Didsari, a tiny village in Uttarakhand’s Uttarkashi district, is known for its distinctive seasoned salts, where almost every household in the village prepares its own salts. It is a very ancient practice to blend regular salt with spices such as turmeric, chilli, garlic, pepper and more.
However, the village was one of the unfortunate regions that were severely affected by the devastating floods of Uttarakhand in 2013. As part of the relief work, Harshit Sahdev, a life coach and counsellor from Dehradun, visited the village to help build a bridge.
Harshit formed an instant connection with the locals and returned to the village in 2018 as a tourist with Chloe, a French national. On interacting with his old pals, Harshit learnt that the village was struggling to stand on its feet. The duo explored ways to help, only this time it would be for the long haul.
It was Chloe who casually remarked about selling the seasoned salts in France after she tasted ‘Pahadi Namak’ (Pisyun Loon) with food. It gave Harshit the idea to sell the salt and help uplift the farmers economically.
The duo invested Rs 10,000 and purchased the salts to sell them in France. The stock was over within days. Seeing the response, Harshit formally registered his startup, ‘Himshakti’ in 2018.
Today, three years later, Harshit is running a successful brand that sells salts and other spices directly to customers across India and other countries like France, UK, the USA, Russia and Vietnam.
So, what makes the Didsari’s salt unique? Harshit shares how the lives of locals are changing, one sale at a time.
Tapping A Salt Lake
Harshit has tied up with five women farmers to make the salt. He supports Self-Help Groups to procure organic produce like spices, salt, flour and tea.
“The farmers belong to remote regions where there isn’t even a proper road connection, let alone have a market to sell their produce. But their culinary wisdom is impeccable. With help from chefs and food technologists, we tweaked the ancient salt recipes a bit. The salts can be used for seasoning and enhancing tastes,” Harshit tells The Better India.
The typical process involves procuring salt from Rajasthan’s Sambhar Lake, India’s largest inland salt lake. The unique feature is its PH level is nine, one of the highest in the world. It is naturally iodized and contains 84 minerals, including zinc and copper iron.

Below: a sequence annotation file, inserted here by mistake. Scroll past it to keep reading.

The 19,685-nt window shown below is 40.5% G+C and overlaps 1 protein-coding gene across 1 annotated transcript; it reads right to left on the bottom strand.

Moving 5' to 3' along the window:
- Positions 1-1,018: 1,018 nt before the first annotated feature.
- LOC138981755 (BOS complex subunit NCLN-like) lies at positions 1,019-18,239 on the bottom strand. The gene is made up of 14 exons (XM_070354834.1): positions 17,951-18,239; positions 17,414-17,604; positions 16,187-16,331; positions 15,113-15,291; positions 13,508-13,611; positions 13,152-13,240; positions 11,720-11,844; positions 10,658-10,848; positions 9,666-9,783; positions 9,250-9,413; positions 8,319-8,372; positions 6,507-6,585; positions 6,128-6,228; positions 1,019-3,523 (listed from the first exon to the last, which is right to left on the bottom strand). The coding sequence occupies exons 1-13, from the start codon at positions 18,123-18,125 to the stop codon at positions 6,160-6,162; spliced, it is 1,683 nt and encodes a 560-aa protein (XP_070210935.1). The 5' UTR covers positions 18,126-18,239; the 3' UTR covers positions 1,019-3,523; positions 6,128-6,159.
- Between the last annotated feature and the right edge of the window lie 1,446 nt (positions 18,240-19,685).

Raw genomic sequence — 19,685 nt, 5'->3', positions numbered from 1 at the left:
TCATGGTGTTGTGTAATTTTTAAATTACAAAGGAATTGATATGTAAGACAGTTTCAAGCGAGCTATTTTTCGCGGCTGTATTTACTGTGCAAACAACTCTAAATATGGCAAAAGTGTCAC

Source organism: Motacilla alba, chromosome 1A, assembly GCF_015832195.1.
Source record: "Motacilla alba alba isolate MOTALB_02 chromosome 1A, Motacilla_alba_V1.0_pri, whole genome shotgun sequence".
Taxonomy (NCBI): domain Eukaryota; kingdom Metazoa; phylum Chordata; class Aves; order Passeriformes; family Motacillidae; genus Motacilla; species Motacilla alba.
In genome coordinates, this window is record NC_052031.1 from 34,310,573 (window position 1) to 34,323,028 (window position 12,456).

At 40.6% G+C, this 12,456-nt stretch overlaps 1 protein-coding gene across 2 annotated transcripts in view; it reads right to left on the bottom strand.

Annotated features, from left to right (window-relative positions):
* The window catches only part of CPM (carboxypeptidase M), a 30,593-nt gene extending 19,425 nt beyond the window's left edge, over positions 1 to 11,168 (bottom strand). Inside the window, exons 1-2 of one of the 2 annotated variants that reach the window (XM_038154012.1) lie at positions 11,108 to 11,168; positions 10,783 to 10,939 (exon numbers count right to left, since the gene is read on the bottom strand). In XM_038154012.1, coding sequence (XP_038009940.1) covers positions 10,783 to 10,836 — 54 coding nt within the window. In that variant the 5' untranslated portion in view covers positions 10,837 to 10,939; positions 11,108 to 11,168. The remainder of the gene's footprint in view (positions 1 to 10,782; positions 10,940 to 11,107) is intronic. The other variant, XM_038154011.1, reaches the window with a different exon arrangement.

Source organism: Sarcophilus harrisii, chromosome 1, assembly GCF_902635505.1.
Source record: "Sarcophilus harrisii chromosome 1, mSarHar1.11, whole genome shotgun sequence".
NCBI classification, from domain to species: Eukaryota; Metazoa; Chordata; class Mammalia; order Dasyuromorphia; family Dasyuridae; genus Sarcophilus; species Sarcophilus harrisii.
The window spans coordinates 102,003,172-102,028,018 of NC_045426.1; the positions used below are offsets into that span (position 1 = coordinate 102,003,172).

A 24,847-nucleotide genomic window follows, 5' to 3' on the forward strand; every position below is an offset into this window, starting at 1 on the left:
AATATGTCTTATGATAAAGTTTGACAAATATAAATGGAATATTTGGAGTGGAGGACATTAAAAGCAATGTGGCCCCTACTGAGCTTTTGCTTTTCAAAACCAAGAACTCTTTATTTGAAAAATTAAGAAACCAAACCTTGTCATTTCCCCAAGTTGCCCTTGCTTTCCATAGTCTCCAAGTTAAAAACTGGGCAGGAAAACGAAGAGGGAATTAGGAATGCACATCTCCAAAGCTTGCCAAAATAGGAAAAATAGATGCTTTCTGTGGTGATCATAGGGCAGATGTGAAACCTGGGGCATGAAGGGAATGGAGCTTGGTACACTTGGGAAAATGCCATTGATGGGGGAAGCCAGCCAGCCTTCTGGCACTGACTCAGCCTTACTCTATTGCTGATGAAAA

The salt is then ground with locally grown herbs and spices. Harshit extends technical knowledge and financial support to the farmers to ensure quality and taste. This includes seeds, organic fertiliser inputs, tips on water management and so on. Harshit soon plans to collaborate with NABARD and provide more support on growing spices, manure and livelihoods.
Talking about the products, Harshit says, “Our hemp seed salt is gluten-free and has antioxidant and neuroprotective effects. The flavourful salt is derived from small brown seeds, also called ‘Bhaang Ke Beej’. The turmeric salt consists of turmeric, cumin and black pepper perfectly blended in pink Himalayan salt. It is good for your immunity, digestion and relieves pain. The red chilli garlic salt is made from red chillies, Kashmiri red chillies, garlic and black pepper perfectly blended with pink salt. It can be used for seasoning, cooking and marination.”
The pricing of the salts is affordable to ensure a wider reach. Meanwhile, the farmers are paid a fair price. Shubham Pawar, a farmer associated with Himshakti, says, “Marketing is a huge problem for us. But this venture has helped a lot in terms of seeds, fertilizers and revenue.”
The village is also seeing a social change.
One of the women associated with Himshakti walked out of an abusive marriage once she gained financial independence. With intervention from Harshit and other villagers, the matter was addressed and resolved.
On The International ‘Salt Map’
The company currently has a market value of Rs 9 crore and their turnover is in lakhs. The best part? They have got a good response from the clients and the investors available in the market.
Apart from selling salts directly to customers, Himshakti has also tied up with homestays, hotels and resorts such as JW Marriott Mussoorie, Jaypee Residency Manor and La Villa Bethany.
Sunita Kudle, who runs a homestay in Mussoorie, says she serves Himshakti mountain salt along with salads to her guests. “As soon as people taste it, they immediately inquire about its ingredients and where they can buy it,” she says. Meanwhile, Anuradha Chopra, a homemaker from Dehradun, says mountain salt is full of flavour and medicinal properties and is now used more than table salt.
Investors and mentors were equally impressed with Himshakti for its on-ground impact. Hindustan Salt Limited, a government venture, appointed Himshakti as its ‘Marketing Partner’ to promote ‘Gulabi Namak’ (Pink Salt). Since most of India’s pink salt comes from Pakistan, this collaboration is an effective way to popularise the local salt.
The venture even bagged a grant of up to Rs 25,00,000 from IIM-Kashipur and received training on entrepreneurship. This helped Harshit to venture into other products such as cereals, Chaulai, Jhangora, Red rice, Mandua flour, Turmeric, Green tea, Black tea.
While the lockdown situation has restricted their sales, Harshit is hopeful it will pick up once the lockdowns and restriction on movements end.
Get in touch with Himshakti here.
Edited by Yoshita Rao